Kennewick Council: Moak and Hempstead

By the Herald editorial staff

We have our differences with the Kennewick City Council, and results of the primary election indicate that voters share some of our concerns.

But we're also convinced the city will be best served by a mixture of experienced hands and fresh faces on the council.

Today, we're taking a look at two of the five city council races facing Kennewick voters. In these particular contests, we believe the incumbents are the best choice for the city's future.

Moak vs. Hubbard

Mayor Tom Moak is and has been an excellent representative of the city of Kennewick.

We enthusiastically recommend him for re-election.

He has an unrivaled record of involvement in public issues, especially those involving improvements for new Kennewick development and preserving and honoring the city's heritage. His involvement goes well beyond his 12 years on the city council.

Moak's view of the work of the council is rosier than ours, but it's unfair to single out missteps without acknowledging accomplishments.

Kennewick has accomplished much during Moak's time in office --the Three Rivers Convention Center is one outstanding example. Improvements to Columbia Park are another.

But there have been gaffes -- the most obvious is the continuing saga of the carousel. And the $3 million judgment against the city in the suit brought by the municipal golf course operator.

Moak's opponent is John Hubbard, a retired Hanford engineer. He is a capable and affable man. In the primary, he outpolled Moak. Hubbard received 31 percent, or 538 votes, in his first-time run for office.

Moak, who has been mayor since January, collected 495 votes, or 29 percent. Two other candidates divided the remaining 40 percent for Position 3 in Ward 3.

We think the 71 percent of the votes that went for the three challengers reflects many citizens' concerns that Kennewick's municipal government is too ready to spend their money.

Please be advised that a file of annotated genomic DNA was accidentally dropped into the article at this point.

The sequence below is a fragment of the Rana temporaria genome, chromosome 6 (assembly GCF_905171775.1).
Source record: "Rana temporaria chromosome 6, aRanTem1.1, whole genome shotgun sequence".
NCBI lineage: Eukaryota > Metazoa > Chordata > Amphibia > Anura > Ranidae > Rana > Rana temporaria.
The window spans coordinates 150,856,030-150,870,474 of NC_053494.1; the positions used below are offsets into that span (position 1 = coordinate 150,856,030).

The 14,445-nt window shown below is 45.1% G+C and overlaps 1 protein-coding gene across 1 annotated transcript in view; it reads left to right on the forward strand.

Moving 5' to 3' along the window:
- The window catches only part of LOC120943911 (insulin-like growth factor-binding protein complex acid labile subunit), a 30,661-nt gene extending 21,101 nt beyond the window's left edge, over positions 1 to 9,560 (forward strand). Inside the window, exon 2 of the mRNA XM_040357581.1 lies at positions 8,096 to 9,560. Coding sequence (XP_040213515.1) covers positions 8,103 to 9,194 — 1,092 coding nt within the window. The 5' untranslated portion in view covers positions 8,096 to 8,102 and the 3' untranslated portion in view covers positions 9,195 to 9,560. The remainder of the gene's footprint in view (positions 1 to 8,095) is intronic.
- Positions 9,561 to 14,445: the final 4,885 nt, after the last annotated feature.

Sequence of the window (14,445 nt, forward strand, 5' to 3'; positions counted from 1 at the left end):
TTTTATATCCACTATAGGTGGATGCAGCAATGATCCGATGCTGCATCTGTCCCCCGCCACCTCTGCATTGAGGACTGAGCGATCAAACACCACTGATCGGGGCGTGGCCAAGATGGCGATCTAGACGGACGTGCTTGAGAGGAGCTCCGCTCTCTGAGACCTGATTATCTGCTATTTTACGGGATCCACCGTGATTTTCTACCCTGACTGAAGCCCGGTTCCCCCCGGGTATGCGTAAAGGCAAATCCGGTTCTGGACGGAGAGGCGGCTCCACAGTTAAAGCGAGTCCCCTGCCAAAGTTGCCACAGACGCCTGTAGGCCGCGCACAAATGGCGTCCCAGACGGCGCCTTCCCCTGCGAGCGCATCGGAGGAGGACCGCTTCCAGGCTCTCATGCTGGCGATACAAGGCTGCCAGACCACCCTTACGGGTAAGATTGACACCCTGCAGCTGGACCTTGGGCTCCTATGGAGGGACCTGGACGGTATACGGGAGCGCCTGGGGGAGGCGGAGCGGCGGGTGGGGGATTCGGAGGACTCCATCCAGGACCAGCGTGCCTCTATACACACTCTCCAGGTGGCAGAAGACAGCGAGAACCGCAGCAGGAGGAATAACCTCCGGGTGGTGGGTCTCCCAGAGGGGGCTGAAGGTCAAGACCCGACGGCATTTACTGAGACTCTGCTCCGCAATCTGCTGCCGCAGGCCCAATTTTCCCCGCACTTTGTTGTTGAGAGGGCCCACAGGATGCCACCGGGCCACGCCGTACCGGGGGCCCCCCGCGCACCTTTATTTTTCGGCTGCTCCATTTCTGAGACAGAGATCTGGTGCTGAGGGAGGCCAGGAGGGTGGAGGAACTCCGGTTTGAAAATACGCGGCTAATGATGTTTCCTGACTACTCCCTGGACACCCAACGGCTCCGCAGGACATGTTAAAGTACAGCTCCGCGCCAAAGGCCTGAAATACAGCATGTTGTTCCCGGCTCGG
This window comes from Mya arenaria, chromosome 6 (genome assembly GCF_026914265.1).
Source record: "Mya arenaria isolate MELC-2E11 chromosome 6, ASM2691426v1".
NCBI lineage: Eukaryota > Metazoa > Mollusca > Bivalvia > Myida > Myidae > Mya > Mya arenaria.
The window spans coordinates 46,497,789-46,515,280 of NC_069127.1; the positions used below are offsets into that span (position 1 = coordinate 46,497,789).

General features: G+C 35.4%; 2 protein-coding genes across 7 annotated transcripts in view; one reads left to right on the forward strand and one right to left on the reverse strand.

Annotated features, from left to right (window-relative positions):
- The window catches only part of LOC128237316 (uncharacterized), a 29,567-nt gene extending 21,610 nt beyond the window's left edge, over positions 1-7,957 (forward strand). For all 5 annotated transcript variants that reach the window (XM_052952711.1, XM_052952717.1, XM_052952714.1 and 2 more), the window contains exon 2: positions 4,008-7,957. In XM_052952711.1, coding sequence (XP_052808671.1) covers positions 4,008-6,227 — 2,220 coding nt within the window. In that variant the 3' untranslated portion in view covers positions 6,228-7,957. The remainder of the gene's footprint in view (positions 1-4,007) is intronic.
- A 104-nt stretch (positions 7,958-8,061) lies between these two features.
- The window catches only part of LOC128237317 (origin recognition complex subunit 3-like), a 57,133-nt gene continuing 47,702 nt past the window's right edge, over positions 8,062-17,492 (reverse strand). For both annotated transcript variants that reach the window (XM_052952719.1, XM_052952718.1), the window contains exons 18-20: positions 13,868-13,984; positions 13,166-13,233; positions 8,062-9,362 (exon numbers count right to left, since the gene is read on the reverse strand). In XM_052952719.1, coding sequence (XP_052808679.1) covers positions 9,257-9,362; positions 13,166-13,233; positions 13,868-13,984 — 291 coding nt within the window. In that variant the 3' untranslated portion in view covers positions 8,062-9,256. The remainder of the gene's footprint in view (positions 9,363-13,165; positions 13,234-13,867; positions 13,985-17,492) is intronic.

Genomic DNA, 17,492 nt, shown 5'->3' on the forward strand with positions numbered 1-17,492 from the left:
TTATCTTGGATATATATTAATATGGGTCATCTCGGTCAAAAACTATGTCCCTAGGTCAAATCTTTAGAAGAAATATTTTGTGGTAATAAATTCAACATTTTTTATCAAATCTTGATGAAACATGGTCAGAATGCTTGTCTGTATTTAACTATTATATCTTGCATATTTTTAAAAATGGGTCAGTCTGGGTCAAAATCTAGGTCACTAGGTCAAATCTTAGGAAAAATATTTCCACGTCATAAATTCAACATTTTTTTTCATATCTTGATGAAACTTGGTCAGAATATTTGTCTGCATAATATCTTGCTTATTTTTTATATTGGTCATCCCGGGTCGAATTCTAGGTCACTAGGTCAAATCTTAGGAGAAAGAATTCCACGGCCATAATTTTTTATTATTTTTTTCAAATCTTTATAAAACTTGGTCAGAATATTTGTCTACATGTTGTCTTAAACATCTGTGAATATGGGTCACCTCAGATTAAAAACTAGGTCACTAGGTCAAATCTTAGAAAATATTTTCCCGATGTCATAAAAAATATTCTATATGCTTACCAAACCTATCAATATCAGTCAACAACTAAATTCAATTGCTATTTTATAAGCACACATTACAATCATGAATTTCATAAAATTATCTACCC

Hubbard is a good candidate.

But we think Moak's long history of working for progress while protecting the past in Kennewick has been exemplary (he was Kennewick Man of the Year in 1995), and his brief time as the face of the city as its mayor has been a real achievement for him and for Kennewick.

Brown vs. Hempstead

Sharon Brown wants to unseat James Hempstead. Less than three minutes into our hourlong interview with the candidates, her vexation with Hempstead and the rest of the council was clear.

This statement from the Benton County online voters guide sums up Brown's candidacy.

"I have been increasingly dissatisfied with the way Kennewick City Council is running the city. Their ill-conceived and poorly planned actions have resulted in a $3 million verdict against the city on a case that never should have been tried, $860,000 spent on a carousel that is in storage," and the list goes on.

We share many of Brown's frustrations, and we're not completely satisfied with Hempstead's defense of the council's record.

The money spent on the carousel is an investment that keeps the city's options open, he said. If the community decides it doesn't want the antique amusement, sale of the hand-carved horses alone would more than recoup the city's costs, Hempstead added.

As far as the $3 million judgment against the city goes, Hempstead said the council acted on its attorney's advice and was surprised by the verdict. The case is under appeal.

But Hempstead stands on 12 years of experience and service to the city. He asks voters to look at his entire tenure -- not just the hot topics of the day -- and to ask themselves if Kennewick is better now than it was in 1998.

He says the current council is the most productive Kennewick has ever had and that it works closely as a team. In the plus column, Hempstead points to park improvements, a regional economic plan and infrastructure upgrades that leave the city "positioned very well for the future."

A lot of Brown's criticisms about the council are on target, but they tell only part of the story.

Brown is articulate and intelligent. She might even make a good addition to the council. Her experience as an attorney would no doubt be an asset.

But criticism seems to be the extent of her campaign. If she has any new ideas to bring to the council or a better vision for Kennewick's future, she hasn't done a good job of presenting them.

The Herald editorial board recommends Tom Moak and James Hempstead for Kennewick City Council.